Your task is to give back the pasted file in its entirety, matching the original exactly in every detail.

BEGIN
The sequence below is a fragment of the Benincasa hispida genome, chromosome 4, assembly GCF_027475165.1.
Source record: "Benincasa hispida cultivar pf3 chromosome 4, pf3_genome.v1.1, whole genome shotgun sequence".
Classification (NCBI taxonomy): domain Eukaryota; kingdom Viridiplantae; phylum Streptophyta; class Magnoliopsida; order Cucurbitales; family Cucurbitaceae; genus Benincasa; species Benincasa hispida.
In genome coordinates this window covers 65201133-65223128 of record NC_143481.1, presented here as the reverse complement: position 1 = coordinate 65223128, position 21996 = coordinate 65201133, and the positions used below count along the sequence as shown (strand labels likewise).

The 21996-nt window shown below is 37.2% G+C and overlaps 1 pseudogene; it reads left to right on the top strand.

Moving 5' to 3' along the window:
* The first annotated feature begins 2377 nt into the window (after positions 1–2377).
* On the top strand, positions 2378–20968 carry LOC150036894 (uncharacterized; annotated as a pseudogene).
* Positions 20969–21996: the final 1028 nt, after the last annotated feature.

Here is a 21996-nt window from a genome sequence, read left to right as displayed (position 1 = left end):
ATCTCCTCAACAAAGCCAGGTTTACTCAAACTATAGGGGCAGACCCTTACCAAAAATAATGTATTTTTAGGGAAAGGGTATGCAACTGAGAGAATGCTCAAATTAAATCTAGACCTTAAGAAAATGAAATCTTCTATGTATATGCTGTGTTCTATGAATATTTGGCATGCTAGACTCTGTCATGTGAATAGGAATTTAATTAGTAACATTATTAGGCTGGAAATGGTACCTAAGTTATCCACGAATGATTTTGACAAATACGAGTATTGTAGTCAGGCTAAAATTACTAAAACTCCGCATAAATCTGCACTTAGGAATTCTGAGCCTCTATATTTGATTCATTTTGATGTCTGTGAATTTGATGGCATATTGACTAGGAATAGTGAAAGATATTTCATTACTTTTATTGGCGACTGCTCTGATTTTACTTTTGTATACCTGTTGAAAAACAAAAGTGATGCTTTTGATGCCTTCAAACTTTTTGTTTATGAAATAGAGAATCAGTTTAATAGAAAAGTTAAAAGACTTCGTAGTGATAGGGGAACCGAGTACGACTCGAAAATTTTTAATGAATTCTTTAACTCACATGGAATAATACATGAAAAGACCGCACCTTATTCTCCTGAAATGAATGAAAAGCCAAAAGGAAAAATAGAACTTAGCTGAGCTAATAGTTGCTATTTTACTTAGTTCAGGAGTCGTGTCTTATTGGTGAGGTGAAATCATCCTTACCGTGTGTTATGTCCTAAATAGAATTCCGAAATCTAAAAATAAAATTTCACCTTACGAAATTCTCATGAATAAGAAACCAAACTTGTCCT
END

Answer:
The sequence below is a fragment of the Benincasa hispida genome, chromosome 4, assembly GCF_027475165.1.
Source record: "Benincasa hispida cultivar pf3 chromosome 4, pf3_genome.v1.1, whole genome shotgun sequence".
Classification (NCBI taxonomy): domain Eukaryota; kingdom Viridiplantae; phylum Streptophyta; class Magnoliopsida; order Cucurbitales; family Cucurbitaceae; genus Benincasa; species Benincasa hispida.
In genome coordinates this window covers 65201133-65223128 of record NC_143481.1, presented here as the reverse complement: position 1 = coordinate 65223128, position 21996 = coordinate 65201133, and the positions used below count along the sequence as shown (strand labels likewise).

The 21996-nt window shown below is 37.2% G+C and overlaps 1 pseudogene; it reads left to right on the top strand.

Moving 5' to 3' along the window:
* The first annotated feature begins 2377 nt into the window (after positions 1–2377).
* On the top strand, positions 2378–20968 carry LOC150036894 (uncharacterized; annotated as a pseudogene).
* Positions 20969–21996: the final 1028 nt, after the last annotated feature.

Here is a 21996-nt window from a genome sequence, read left to right as displayed (position 1 = left end):
ATCTCCTCAACAAAGCCAGGTTTACTCAAACTATAGGGGCAGACCCTTACCAAAAATAATGTATTTTTAGGGAAAGGGTATGCAACTGAGAGAATGCTCAAATTAAATCTAGACCTTAAGAAAATGAAATCTTCTATGTATATGCTGTGTTCTATGAATATTTGGCATGCTAGACTCTGTCATGTGAATAGGAATTTAATTAGTAACATTATTAGGCTGGAAATGGTACCTAAGTTATCCACGAATGATTTTGACAAATACGAGTATTGTAGTCAGGCTAAAATTACTAAAACTCCGCATAAATCTGCACTTAGGAATTCTGAGCCTCTATATTTGATTCATTTTGATGTCTGTGAATTTGATGGCATATTGACTAGGAATAGTGAAAGATATTTCATTACTTTTATTGGCGACTGCTCTGATTTTACTTTTGTATACCTGTTGAAAAACAAAAGTGATGCTTTTGATGCCTTCAAACTTTTTGTTTATGAAATAGAGAATCAGTTTAATAGAAAAGTTAAAAGACTTCGTAGTGATAGGGGAACCGAGTACGACTCGAAAATTTTTAATGAATTCTTTAACTCACATGGAATAATACATGAAAAGACCGCACCTTATTCTCCTGAAATGAATGAAAAGCCAAAAGGAAAAATAGAACTTAGCTGAGCTAATAGTTGCTATTTTACTTAGTTCAGGAGTCGTGTCTTATTGGTGAGGTGAAATCATCCTTACCGTGTGTTATGTCCTAAATAGAATTCCGAAATCTAAAAATAAAATTTCACCTTACGAAATTCTCATGAATAAGAAACCAAACTTGTCCT